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Why Kevin Ware’s injury makes us wince, but movie kills don’t

Updated: April 1, 2013 4:32PM



Spoiler alert! This might hurt a bit.

Imagine waking up in the middle of the night, walking to the bathroom in the dark and stubbing your toe hard against the wrought iron table in the hallway.

Picture getting a paper cut in the webbing between your index and middle fingers.

Envision what it feels like when you chip a tooth and the raw nerve is exposed to something cold.

You wince just thinking about it, right?

So it was for just about anyone who saw the video of Louisville guard Kevin Ware’s gruesome injury sustained during the first half of the Cardinals’ victory over Duke on Sunday.

Over the last 18 hours or so, it felt as if you couldn’t turn on a newscast or a sports highlight show without hearing the somber warning of the anchor — followed by multiple replays of the moment when Ware leaped in an attempt to block a shot, his leg snapping in grotesque fashion when he landed.

(CBS, which was carrying the game live, showed the replay twice and that was it. At halftime, Greg Gumbel said CBS wouldn’t show the injury anymore, concentrating instead on reaction shots. However, you could see the footage on local affiliates, other sports shows and, of course, online. By Monday morning, the real-time footage of the injury had more than 2 million views on YouTube.)

Some of those in attendance said you could hear a snapping sound, and Ware’s tibia was sticking out.

Some Ware’s teammates crumpled to the floor and cried. Their coach, Rick Pitino, said, “I literally almost threw up. This was very traumatic for us to overcome because all of us witnessed it right up close.”

It’s virtually impossible to watch the video without wincing or even issuing an empathetic moan. The moment when Ware’s leg snaps, you can practically feel the shooting pain.

And yet when we see violent films such as “Olympus Has Fallen” and “G.I. Joe: Retaliation,” with busted bone after busted bone and kill after kill after kill, we don’t wince at all. In fact we’re supposed to cheer or even chuckle at the carnage — especially when it’s the bad guys going down.

Even when we see news footage of bodies piled up in the streets after a terrorist attack or a natural disaster, we’re able to distance ourselves from the horror. We shake our heads and we say, “Such a tragedy,” but we don’t wince, we don’t cringe, we don’t look away.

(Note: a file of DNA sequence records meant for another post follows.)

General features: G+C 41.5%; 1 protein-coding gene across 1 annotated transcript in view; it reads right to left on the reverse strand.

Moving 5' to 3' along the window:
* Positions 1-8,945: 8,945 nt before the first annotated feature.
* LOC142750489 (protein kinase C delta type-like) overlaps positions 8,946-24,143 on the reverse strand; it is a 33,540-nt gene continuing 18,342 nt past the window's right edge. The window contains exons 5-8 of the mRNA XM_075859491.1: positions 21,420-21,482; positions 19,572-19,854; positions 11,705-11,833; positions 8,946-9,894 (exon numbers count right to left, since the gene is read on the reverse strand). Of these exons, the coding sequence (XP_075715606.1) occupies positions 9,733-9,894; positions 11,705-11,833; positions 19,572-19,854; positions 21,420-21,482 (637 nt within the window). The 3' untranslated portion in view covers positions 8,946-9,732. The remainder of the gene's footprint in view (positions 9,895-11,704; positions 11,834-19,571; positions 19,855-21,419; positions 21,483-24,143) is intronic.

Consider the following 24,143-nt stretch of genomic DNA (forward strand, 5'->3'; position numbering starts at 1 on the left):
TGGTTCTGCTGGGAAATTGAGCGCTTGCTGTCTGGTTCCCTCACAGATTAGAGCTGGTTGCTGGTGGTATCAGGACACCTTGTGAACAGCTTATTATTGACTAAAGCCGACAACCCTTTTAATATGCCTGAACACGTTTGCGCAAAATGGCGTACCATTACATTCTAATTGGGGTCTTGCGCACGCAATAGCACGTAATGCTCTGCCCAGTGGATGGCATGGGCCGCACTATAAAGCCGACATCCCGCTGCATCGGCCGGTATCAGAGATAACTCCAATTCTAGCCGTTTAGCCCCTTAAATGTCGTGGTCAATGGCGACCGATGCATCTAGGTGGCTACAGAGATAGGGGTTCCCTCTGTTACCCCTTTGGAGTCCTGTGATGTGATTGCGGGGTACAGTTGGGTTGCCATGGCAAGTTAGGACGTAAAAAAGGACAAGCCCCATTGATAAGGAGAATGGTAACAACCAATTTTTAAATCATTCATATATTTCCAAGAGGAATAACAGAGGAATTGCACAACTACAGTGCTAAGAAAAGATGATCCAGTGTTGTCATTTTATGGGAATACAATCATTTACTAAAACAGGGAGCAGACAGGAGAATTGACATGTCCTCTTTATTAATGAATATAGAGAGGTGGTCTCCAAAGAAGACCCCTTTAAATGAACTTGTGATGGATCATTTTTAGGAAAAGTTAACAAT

How can this be?

Relatable pain

Of course there’s an obvious difference between real-life footage of a sports injury and the stylized gore we see in so many films. (And on some of the finest shows on TV. Hello, “Walking Dead” and “Sons of Anarchy.”) In the aforementioned “Olympus Has Fallen,” as Gerard Butler’s Secret Service agent systematically takes out one North Korean terrorist after another, we’re supposed to cheer and even laugh the laugh of victory when our hero guns down another henchman, or plunges his knife into the neck of a villain. It’s R-rated, semi-realistic looking Revenge Porn. But there’s no visceral punch to the gut.

Why? Because we have no sense-memory to create that connection between what we’re seeing onscreen and what we’ve experienced or witnessed in our own lives. Whether it’s the movies or TV fiction or even documentary or news footage, we can’t relate to the guy who just got shot three times, or the victim of a stabbing, or the poor soul who just got thrown off a roof.

What makes us wince? The scene where the hero gets stitched up by the obligatory hot love interest — who just happens to be skilled in the art of removing slugs from shoulders. That’s why the hero winces, too. He shrugs off the bullets and the knife gashes, but he recoils in pain when the leading lady puts a little alcohol on the wound as she tells him to stop being such a big baby.

So it was with Ware’s broken leg. Most of us haven’t sustained such a horrific injury, but we have fractured a bone in a leg or an arm, and when we see Ware’s leg snap, we’re taken back to that memory.

This is why the dental-torture scene in “Marathon Man” still resonates, whereas we shrug off all those movies in which the bad guy is tied up and is repeatedly punched in the face. Unless there’s something you’re not telling me about your past, you’ve probably never been tied up in an abandoned warehouse and forced to endure the taunts of your enemy while his henchmen take turns working you over. But you have been in the dentist’s chair. You know that drill, so to speak.

Certain types of injuries hit home and hit hard.



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